California College Athletes Could Sign Endorsement Deals Under Bill Passed by State Senate

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USC Trojans football players walk down the tunnel ahead of a game against the Stanford Cardinal in Palo Alto on Sept. 6, 2014. (Credit: Ezra Shaw / Getty Images)

USC Trojans football players walk down the tunnel ahead of a game against the Stanford Cardinal in Palo Alto on Sept. 6, 2014. (Credit: Ezra Shaw / Getty Images)

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College athletes in California would be able to sign with agents and profit from endorsement deals under a bill that cleared the state Senate on Wednesday, prompting a potential showdown with the National Collegiate Athletic Assn., which bars such compensation.

Senate Bill 206 by state Sen. Nancy Skinner (D-Berkeley) passed the Senate 31-4 and now heads to the Assembly for consideration in the coming months.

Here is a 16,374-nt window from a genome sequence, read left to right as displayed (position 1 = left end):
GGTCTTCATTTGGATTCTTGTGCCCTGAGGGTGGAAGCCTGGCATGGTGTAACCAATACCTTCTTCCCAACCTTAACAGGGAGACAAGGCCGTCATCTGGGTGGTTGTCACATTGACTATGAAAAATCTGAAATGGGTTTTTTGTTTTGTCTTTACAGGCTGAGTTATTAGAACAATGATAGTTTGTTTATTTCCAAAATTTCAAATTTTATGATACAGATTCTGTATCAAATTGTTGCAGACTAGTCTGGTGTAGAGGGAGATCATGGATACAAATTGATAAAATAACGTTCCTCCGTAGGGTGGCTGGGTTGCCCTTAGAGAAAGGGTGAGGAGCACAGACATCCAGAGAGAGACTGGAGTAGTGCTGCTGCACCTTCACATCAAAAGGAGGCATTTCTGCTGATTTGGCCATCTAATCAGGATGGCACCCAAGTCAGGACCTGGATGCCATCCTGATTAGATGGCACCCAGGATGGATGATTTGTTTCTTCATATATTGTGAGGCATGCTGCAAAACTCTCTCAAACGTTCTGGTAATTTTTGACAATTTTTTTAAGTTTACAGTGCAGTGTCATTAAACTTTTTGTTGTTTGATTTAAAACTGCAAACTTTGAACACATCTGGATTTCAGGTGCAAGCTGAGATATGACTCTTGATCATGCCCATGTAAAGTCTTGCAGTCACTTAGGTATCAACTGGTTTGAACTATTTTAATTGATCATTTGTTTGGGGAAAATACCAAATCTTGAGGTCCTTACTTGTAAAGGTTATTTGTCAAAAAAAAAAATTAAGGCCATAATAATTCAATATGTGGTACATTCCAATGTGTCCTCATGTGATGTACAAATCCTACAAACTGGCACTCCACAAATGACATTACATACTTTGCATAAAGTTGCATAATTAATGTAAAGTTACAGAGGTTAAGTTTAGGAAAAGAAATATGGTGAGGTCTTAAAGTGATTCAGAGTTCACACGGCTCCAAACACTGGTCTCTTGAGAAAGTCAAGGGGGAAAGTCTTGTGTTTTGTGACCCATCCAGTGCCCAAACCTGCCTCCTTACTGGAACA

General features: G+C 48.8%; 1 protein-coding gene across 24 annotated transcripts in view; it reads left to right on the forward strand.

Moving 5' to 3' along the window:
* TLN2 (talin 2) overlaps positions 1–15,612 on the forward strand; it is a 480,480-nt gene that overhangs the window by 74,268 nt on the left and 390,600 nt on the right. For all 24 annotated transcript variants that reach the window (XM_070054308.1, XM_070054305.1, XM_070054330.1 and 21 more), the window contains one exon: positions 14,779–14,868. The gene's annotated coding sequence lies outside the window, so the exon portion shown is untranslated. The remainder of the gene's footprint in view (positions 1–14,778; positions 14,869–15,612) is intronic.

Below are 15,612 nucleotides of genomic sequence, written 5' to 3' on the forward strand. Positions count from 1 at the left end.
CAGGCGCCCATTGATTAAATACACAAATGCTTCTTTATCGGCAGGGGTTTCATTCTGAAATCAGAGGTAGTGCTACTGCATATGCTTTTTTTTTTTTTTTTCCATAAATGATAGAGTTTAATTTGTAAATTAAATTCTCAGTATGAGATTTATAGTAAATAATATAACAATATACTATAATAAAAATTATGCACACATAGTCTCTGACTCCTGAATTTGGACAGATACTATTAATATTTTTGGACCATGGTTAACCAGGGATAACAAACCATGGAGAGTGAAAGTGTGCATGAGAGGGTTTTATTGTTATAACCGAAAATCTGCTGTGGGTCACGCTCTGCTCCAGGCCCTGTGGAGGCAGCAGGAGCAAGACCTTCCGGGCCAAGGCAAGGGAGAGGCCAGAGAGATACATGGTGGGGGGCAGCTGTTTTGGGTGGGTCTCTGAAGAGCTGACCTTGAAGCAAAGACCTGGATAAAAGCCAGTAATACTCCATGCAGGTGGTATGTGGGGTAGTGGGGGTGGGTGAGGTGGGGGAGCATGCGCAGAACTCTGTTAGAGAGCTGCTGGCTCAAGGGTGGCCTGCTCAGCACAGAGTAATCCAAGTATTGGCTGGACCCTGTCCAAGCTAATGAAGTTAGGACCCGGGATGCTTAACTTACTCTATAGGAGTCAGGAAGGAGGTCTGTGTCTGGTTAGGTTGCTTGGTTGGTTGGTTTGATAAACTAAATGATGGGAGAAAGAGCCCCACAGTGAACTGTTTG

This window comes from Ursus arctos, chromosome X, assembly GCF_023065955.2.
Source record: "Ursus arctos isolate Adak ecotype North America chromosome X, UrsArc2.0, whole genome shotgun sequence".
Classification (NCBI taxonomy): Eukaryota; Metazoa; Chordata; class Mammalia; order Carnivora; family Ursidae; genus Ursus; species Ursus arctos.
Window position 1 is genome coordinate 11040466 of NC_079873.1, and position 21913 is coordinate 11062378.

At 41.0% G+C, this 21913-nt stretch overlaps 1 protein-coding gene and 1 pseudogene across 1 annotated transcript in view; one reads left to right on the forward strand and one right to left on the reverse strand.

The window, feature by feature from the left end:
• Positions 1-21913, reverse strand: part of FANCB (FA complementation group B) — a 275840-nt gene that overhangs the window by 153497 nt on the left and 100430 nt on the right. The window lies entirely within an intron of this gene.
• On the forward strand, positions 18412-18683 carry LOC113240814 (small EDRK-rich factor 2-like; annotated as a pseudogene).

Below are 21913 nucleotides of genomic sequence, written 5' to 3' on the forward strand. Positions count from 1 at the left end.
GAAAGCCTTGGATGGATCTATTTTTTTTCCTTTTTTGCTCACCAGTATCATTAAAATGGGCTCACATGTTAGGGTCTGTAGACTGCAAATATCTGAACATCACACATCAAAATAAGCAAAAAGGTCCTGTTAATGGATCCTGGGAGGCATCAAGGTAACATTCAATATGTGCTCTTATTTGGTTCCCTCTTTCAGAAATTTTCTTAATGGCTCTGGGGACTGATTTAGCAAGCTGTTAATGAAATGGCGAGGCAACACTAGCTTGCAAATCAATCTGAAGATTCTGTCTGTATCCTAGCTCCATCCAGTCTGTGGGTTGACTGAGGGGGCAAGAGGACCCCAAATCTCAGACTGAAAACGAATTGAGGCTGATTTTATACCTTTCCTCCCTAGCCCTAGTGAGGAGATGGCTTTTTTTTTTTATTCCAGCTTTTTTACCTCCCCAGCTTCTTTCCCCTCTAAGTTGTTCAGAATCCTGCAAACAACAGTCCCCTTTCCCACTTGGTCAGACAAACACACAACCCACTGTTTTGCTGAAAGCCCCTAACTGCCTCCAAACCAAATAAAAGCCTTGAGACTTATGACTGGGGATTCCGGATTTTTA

Skinner said universities and their coaches are raking in millions of dollars and the NCAA nets billions a year from collegiate sports — while athletes are barred from accepting any compensation beyond tuition, school fees, room and board and small cost-of-living stipends.

Skinner said her bill would treat college athletes the same as those who compete in the Olympics and give collegiate players an opportunity to “earn income from their talent” while retaining their amateur status.

Read the full story on LATimes.com.

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